Guts is meeting trust and it’s building confidence throughout the entire team. During training camp, the entire coaching staff never appeared overly worried about any particular position or player. Optimism is high for every team in the summer, but now it’s clear that July’s confidence at Clarke Hinkle Field was genuine.

    Mike McCarthy is picking his battles, and the Packers are winning the war.

  2. #2
    Anti Homer Rat HOFer Bretsky's Avatar
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    Since we are on the topic of MM, I'd like to add this he's a CLASS ACT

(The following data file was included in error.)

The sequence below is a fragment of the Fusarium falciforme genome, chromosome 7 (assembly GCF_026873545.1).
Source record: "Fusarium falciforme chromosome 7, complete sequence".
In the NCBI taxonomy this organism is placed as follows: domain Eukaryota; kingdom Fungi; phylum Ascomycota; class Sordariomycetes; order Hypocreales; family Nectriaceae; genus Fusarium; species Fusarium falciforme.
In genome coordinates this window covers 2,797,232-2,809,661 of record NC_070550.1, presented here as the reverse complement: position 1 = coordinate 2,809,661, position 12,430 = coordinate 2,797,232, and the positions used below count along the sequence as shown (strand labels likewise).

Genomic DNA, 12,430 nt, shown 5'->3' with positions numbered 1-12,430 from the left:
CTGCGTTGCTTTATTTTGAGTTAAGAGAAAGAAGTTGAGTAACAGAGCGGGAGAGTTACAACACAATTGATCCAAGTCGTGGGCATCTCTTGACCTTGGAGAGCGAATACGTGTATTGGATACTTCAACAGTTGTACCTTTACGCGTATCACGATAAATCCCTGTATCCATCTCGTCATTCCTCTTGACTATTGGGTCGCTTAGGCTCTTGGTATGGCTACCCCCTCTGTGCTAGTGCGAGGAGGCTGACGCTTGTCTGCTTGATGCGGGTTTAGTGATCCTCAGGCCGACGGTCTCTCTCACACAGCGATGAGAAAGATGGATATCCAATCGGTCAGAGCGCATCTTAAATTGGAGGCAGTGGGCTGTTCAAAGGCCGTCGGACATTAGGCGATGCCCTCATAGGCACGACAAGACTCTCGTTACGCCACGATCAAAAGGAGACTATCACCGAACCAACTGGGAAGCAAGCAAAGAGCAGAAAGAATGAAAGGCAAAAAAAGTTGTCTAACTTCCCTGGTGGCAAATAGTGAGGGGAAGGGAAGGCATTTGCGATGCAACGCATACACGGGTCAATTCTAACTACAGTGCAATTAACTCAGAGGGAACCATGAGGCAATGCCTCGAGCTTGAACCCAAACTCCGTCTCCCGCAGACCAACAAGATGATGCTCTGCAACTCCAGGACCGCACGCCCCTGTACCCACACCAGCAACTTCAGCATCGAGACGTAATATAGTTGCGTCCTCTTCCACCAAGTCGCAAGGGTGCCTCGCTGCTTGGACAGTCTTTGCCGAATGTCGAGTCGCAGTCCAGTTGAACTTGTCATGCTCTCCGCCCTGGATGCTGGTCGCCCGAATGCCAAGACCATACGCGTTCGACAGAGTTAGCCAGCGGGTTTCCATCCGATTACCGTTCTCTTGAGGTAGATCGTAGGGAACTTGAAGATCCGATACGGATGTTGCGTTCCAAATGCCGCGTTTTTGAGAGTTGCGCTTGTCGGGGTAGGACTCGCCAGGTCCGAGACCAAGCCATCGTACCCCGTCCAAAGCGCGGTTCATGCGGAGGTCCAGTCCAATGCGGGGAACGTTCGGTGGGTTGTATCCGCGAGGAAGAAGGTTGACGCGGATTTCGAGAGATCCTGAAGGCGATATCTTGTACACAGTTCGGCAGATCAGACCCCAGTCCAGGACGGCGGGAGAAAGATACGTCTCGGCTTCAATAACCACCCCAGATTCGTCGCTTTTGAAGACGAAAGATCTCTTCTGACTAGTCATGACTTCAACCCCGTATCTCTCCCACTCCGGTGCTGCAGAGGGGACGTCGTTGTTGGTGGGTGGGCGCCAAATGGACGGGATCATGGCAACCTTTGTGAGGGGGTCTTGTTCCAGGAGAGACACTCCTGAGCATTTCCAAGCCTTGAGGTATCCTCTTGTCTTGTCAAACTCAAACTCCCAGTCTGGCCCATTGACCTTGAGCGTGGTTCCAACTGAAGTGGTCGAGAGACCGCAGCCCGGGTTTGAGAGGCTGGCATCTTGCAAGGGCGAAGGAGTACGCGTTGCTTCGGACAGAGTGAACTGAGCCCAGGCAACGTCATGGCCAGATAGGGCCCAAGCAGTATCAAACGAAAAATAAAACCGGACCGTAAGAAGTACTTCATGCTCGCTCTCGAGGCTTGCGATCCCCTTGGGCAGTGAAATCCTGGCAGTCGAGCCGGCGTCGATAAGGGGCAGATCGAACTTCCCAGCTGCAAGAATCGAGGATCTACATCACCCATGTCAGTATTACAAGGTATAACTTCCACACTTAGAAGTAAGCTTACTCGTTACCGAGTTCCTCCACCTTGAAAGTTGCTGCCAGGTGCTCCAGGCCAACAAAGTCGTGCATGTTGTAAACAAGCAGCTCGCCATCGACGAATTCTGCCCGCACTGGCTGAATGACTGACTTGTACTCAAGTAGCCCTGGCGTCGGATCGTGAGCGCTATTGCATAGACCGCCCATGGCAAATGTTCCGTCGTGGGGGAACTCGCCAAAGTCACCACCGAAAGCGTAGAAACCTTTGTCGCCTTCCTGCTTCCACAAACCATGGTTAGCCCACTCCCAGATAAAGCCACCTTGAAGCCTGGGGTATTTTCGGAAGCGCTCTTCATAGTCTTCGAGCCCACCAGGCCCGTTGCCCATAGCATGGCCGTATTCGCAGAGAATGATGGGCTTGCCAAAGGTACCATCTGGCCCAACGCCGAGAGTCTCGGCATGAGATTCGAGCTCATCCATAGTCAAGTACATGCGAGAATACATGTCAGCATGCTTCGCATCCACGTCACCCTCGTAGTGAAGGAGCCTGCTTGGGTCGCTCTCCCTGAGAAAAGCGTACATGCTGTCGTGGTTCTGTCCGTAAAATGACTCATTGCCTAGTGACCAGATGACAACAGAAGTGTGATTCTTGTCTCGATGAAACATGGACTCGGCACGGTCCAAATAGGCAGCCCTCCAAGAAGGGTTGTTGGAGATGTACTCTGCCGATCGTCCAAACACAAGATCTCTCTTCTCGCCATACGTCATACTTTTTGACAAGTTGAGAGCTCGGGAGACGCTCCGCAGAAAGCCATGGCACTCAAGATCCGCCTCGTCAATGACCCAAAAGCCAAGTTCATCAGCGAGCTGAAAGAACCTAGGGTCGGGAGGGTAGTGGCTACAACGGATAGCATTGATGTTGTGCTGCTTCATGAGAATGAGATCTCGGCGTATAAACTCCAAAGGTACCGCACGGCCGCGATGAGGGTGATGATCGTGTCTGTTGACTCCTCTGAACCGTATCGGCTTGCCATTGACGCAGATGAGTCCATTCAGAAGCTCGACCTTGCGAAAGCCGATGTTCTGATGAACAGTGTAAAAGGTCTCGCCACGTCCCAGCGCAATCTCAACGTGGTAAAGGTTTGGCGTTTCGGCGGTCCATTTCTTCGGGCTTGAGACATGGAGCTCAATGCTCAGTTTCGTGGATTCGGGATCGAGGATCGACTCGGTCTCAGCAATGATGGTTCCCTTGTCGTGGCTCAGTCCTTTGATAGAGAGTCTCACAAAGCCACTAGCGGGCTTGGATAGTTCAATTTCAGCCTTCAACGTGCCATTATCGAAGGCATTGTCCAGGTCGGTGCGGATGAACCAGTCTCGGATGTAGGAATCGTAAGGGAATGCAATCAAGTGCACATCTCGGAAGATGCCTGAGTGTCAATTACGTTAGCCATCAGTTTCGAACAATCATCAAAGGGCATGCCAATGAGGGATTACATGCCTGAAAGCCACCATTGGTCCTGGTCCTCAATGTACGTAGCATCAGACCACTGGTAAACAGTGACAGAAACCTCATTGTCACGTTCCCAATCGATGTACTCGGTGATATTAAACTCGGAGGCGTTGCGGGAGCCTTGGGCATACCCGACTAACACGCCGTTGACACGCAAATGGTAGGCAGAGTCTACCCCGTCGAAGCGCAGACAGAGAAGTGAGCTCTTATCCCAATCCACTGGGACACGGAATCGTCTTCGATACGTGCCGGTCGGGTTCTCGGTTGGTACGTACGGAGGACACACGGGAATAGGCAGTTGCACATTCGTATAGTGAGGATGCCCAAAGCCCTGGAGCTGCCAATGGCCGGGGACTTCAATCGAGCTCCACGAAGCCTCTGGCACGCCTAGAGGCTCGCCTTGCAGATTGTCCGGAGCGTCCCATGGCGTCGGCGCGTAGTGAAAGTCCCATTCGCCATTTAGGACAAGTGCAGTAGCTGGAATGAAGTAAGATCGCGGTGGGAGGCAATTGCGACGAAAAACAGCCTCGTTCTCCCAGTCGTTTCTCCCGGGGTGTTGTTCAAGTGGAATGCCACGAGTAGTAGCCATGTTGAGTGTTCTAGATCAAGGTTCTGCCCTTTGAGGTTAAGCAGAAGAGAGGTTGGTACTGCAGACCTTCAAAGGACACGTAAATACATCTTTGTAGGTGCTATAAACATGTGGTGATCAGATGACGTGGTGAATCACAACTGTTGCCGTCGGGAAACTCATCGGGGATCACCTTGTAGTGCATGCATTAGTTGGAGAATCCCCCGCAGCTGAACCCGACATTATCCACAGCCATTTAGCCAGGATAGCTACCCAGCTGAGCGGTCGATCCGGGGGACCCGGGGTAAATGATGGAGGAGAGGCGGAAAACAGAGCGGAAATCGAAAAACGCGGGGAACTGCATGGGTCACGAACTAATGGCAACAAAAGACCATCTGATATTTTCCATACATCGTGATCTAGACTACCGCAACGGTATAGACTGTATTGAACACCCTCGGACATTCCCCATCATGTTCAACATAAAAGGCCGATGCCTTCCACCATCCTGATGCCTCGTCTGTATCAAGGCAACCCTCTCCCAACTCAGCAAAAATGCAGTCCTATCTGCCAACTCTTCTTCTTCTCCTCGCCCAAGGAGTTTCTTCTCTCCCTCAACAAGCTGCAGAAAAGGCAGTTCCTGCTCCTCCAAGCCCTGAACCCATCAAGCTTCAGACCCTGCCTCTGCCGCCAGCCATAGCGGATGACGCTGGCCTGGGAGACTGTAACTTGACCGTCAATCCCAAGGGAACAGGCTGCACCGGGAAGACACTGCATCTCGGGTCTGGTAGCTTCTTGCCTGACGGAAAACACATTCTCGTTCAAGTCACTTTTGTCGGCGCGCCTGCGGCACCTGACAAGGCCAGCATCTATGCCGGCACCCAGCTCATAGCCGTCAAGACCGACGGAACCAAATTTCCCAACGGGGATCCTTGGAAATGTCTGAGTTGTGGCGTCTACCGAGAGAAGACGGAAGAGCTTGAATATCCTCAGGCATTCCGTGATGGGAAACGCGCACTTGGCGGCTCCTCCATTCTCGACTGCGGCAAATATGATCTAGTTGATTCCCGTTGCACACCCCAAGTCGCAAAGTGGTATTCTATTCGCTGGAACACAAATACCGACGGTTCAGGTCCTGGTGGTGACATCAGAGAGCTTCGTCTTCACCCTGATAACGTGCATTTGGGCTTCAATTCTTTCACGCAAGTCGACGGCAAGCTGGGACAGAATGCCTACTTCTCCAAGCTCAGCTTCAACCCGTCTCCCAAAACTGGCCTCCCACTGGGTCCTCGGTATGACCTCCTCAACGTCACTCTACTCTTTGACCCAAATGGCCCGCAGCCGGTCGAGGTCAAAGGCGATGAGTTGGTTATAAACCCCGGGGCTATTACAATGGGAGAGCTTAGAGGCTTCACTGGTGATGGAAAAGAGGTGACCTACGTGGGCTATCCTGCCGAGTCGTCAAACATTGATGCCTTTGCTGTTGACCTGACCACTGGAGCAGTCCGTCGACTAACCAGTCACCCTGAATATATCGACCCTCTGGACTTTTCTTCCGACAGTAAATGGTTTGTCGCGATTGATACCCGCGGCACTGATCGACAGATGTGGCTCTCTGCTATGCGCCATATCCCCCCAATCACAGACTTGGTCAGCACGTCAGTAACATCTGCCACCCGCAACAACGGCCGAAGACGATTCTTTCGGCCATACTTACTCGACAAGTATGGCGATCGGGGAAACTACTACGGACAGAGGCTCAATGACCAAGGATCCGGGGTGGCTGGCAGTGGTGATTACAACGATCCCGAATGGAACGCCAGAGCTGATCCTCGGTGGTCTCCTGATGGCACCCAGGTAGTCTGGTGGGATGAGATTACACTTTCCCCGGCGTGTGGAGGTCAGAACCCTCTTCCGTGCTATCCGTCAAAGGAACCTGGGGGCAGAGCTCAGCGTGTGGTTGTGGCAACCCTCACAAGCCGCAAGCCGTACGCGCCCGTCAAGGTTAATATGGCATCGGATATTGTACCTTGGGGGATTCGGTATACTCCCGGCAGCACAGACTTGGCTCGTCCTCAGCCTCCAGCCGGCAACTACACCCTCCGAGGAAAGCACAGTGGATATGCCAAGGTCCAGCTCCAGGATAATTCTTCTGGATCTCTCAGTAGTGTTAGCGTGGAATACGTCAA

Case in Point: Per the Packer Beat Writers, Chris Francis father passed away a couple weeks ago. Francis is a practice squad player. MM flew back to where the funeral was to console Francis.

    Players notice it when coaches have a genuine care about their well being

    CLASS ACT
    The Pac 12 can Blow Me. HAND SLAP. Fly their asses back to Madision line em up in front of Season Ticket holders. Each one gets to kick them in the nads. There is your reprimand you pukes. Barry says he looks forward to seeing them.
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  3. #3
    Obscure Rat HOFer Lurker64's Avatar
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    Re: Mike McCarthy is the man

    Quote Originally Posted by Brando19
    And there was Dre' Bly a step behind a receiver many NFL Draft experts pegged too slow to succeed.